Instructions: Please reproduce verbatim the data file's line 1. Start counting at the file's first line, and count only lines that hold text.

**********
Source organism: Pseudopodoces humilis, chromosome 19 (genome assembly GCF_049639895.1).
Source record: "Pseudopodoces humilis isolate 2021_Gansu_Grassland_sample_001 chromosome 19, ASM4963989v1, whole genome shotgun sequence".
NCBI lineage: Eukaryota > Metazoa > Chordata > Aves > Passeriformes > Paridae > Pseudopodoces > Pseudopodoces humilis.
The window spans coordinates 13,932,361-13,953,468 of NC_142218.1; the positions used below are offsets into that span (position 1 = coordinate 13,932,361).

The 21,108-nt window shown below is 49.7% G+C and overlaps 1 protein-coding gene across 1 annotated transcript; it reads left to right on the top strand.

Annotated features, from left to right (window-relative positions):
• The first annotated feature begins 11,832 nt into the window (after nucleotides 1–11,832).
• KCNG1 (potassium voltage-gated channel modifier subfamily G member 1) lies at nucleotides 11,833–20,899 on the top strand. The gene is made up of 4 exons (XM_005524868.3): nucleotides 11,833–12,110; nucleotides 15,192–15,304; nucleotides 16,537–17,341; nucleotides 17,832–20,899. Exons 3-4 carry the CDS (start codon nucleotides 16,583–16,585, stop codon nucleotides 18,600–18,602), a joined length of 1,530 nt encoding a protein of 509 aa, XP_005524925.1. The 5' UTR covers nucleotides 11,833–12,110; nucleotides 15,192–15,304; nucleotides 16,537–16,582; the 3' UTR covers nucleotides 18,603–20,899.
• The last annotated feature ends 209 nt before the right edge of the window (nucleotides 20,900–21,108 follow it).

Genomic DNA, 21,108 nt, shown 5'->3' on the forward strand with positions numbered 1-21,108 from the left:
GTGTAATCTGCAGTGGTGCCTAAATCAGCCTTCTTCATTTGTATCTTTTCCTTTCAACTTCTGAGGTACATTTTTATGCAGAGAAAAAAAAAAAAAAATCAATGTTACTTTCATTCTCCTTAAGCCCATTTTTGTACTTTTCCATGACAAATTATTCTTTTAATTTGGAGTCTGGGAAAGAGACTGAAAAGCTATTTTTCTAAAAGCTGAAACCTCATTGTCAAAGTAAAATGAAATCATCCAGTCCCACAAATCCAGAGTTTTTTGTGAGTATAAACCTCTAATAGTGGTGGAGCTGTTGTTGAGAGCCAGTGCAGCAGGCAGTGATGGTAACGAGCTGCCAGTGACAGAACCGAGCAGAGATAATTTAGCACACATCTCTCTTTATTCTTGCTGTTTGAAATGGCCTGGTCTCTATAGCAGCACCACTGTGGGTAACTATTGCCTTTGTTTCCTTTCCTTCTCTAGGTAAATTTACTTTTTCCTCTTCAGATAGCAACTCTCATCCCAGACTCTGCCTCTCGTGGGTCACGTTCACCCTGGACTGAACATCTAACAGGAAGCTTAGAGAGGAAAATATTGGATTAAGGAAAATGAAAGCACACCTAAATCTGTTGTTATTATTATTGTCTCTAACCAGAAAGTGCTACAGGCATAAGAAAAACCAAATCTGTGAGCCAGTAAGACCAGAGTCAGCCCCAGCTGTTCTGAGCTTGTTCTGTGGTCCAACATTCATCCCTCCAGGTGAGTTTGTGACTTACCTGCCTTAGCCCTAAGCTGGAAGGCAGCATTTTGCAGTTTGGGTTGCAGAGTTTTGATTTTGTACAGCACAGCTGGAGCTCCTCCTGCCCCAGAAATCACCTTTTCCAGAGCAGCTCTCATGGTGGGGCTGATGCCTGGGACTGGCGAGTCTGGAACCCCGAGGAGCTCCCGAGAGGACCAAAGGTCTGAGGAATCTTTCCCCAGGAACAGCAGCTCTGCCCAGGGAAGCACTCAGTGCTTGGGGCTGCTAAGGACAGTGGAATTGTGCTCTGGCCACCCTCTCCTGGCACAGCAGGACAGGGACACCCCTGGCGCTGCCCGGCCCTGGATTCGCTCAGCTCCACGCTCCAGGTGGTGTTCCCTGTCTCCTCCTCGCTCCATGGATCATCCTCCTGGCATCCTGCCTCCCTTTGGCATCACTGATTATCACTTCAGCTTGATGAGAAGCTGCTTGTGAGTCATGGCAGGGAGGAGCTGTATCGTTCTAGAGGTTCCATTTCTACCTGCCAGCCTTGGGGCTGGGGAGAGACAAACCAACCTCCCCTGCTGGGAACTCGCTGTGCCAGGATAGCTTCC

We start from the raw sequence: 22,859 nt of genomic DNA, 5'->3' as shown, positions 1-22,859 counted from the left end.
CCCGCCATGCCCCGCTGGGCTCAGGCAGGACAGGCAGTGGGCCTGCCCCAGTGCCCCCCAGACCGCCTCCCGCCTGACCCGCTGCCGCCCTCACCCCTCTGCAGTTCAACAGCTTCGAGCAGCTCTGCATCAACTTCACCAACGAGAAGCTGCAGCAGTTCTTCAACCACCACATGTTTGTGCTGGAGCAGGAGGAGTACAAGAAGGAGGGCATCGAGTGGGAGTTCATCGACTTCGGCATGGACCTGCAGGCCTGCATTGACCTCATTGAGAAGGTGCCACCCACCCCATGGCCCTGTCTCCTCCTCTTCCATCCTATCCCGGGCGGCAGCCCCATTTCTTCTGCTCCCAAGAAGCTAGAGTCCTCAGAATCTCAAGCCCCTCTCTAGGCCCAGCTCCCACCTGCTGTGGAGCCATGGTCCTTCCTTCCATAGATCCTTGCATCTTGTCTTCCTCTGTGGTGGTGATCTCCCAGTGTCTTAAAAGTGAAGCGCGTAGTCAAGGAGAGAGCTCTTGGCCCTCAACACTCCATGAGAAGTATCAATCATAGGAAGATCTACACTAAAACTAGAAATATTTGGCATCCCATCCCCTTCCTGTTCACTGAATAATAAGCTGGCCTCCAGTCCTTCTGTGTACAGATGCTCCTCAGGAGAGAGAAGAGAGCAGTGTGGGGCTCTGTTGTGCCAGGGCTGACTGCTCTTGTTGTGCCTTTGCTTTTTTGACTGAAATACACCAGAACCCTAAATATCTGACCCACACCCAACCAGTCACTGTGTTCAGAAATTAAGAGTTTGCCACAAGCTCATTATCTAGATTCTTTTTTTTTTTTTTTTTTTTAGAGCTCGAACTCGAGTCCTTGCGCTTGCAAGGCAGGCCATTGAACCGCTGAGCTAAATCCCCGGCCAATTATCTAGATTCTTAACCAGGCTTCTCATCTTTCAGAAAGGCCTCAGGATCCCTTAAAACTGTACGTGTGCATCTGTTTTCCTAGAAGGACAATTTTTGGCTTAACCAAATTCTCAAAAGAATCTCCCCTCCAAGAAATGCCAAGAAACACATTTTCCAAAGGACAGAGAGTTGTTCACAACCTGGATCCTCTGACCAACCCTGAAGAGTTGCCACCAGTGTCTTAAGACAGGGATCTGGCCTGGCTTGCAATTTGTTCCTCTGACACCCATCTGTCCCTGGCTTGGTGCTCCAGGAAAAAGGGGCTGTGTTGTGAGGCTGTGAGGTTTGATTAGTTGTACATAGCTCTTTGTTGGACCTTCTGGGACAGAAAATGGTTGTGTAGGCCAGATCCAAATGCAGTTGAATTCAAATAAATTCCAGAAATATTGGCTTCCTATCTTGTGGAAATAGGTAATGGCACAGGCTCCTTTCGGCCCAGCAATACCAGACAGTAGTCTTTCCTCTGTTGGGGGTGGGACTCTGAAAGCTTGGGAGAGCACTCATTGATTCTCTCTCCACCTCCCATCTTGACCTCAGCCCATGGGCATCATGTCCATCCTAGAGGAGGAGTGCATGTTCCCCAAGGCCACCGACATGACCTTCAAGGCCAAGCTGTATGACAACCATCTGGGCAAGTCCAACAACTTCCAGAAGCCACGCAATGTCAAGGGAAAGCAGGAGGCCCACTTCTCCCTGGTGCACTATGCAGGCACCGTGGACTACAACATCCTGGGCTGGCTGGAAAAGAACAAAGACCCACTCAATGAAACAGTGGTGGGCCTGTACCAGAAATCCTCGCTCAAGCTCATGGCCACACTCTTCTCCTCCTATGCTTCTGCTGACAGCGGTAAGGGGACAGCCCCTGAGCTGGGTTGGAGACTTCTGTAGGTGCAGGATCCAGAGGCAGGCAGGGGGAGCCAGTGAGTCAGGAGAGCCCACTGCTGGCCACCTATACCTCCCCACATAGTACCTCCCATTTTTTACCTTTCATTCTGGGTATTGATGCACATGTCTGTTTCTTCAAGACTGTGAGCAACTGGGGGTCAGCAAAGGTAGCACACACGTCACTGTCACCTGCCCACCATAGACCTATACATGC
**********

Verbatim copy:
Source organism: Pseudopodoces humilis, chromosome 19 (genome assembly GCF_049639895.1).